The objective of the study was to see whether a teacher-coach exhibits different types of leadership behavior when s/he teaches a PE class and coaches a group of athletes. The participants in this study were 17–18 year old second-year preuniversity students from two local junior colleges in Singapore. A total of 159 students of mixed gender participated, including 80 PE students and 79 student-athletes from floorball, canoeing, and shooting teams. All of the 159 students were taught or coached by three (one male and two female) PE teachers, who performed the dual roles of a PE teacher-coach in the school. The data collection instrument used in this study was the Leadership Scale for Sports (Chelladurai & Saleh, 1980) measuring five leadership behaviors. A multivariate analysis of covariance indicated that democratic decision making accounted for most of the differences between the PE students’ and student-athletes’ perceived leadership behavior of their teacher-coaches; the student-athletes perceived their coaches to provide training and instruction more than did the PE students. In addition to training and instruction, the student-athletes perceived more positive feedback given to them than did the PE students. For decision making style, students in PE class perceived more democratic decision making than athletes in school teams. The social support subscale did not show statistically significant group difference.
Perceived Leadership Behavior of Physical Education Teacher-Coaches: When They Teach vs. When They Coach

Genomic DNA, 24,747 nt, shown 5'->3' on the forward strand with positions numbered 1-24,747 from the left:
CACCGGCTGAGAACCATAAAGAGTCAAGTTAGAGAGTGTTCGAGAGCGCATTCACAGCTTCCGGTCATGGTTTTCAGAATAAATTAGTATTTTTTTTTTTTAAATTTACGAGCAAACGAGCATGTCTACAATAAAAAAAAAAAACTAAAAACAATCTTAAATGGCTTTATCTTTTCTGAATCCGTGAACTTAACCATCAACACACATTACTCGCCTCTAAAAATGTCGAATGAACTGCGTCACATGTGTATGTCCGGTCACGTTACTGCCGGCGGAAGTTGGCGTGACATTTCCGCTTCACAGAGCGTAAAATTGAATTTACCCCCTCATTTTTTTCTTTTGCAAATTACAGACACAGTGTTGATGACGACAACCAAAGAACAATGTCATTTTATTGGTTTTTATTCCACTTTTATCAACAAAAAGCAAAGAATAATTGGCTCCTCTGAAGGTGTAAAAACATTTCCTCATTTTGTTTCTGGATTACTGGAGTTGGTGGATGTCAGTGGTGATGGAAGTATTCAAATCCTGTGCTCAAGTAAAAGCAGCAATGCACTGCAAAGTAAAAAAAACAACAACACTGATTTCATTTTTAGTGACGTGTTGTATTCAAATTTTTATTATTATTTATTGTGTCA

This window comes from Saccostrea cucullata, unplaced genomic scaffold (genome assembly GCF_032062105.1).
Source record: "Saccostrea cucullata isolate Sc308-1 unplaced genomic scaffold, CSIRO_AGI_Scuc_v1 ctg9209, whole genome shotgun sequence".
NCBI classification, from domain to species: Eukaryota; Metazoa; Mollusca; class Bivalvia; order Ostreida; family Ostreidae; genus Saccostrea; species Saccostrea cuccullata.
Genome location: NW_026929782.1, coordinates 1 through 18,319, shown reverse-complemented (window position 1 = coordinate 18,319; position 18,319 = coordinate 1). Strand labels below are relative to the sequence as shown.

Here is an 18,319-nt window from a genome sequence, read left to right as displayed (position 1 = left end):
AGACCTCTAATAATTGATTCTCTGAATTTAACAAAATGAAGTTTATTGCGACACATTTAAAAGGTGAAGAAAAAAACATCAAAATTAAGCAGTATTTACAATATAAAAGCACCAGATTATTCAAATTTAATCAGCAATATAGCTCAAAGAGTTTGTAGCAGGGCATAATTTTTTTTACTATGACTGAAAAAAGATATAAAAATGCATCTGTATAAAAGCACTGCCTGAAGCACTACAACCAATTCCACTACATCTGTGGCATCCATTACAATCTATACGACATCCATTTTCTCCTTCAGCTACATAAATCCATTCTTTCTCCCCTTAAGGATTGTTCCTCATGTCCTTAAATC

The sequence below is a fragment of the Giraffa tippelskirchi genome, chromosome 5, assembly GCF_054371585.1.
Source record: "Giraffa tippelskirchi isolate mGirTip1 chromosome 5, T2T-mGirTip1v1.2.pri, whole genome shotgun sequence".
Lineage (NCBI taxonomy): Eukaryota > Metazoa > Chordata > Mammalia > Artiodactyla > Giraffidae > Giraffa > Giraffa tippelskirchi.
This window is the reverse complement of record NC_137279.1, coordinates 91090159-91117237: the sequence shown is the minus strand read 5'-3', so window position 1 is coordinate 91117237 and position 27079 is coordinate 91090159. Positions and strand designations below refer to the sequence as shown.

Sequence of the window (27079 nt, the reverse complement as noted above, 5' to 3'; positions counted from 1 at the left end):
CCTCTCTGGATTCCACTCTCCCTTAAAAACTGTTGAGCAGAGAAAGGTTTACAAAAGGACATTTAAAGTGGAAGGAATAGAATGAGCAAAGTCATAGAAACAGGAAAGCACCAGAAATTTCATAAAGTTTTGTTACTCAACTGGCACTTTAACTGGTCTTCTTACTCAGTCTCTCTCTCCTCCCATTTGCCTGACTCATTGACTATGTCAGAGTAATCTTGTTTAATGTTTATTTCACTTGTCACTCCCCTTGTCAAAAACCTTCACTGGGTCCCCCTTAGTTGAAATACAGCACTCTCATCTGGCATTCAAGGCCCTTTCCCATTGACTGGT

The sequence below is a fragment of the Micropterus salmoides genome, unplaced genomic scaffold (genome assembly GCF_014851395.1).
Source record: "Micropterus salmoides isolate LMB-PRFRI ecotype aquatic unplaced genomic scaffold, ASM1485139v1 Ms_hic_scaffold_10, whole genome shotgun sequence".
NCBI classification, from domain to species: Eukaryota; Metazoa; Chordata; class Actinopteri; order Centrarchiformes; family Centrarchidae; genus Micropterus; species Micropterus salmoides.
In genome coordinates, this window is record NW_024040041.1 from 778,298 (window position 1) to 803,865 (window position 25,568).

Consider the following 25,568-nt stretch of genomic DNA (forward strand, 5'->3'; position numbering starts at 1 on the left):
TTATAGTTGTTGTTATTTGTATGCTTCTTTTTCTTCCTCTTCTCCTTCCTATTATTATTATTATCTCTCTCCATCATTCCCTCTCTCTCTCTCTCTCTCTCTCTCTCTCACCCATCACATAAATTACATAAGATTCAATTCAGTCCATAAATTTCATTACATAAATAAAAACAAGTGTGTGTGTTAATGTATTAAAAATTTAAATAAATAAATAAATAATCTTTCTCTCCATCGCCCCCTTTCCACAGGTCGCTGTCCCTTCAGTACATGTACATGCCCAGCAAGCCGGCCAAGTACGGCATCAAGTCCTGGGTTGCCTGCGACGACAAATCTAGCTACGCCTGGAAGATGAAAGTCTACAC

Hyungil Harry Kwon, Do young Pyun, and May Kim
Emotional Intelligence, Unpleasant Emotions, Emotional Exhaustion, and Job Satisfaction in Physical Education Teaching
Ye Hoon Lee, Hyungil Harry Kwon, and K. Andrew R. Richards
Purpose: Previous literature has demonstrated the contribution of emotional intelligence to various socioemotional processes including well-being, job performance, and leadership effectiveness. Thus, the purpose of this study was to investigate the relationships among emotional intelligence, unpleasant emotions, emotional exhaustion, and job satisfaction in physical educators. Method: A total of 271 high school physical educators in the United States completed online questionnaires that measured the proposed variables. Confirmatory factor analysis and structural equation modeling were employed to test study hypotheses. Results: The results revealed that emotional intelligence was negatively associated with unpleasant emotions experienced by physical educators. In turn, unpleasant emotion was positively associated with emotional exhaustion and negatively associated with job satisfaction. In addition, emotional intelligence was negatively associated with emotional exhaustion. Discussion/Conclusions: This is the first study to highlight the importance of emotional intelligence on well-being and job-related attitude in physical education contexts.
Does Advertising Mitigate the Negative Effects of Losing on Satisfaction and Conative Aspects of Sport Attendance? A Case Study in Intercollegiate Athletics
Galen T. Trail, Hyungil Kwon, and Dean F. Anderson
It has been determined that advertising tends to mitigate a negative trial effect among low-product-involvement consumers when it precedes the negative trial but has no impact on beliefs and attitudes when the trial is positive. This case study investigated the effect of advertisements on sport consumers’ satisfaction and conative loyalty in spectating sport. Specifically, the authors examined spectators who were novice attendees at an intercollegiate men’s basketball game (N = 206). Two groups (home team winning, home team losing) were investigated to determine whether advertising mitigated the negative product–trial effect (losing). The results indicated that although advertising did not mitigate losing specific to immediate satisfaction with the game outcome or decision to attend, it did seem to mitigate losing on conative loyalty.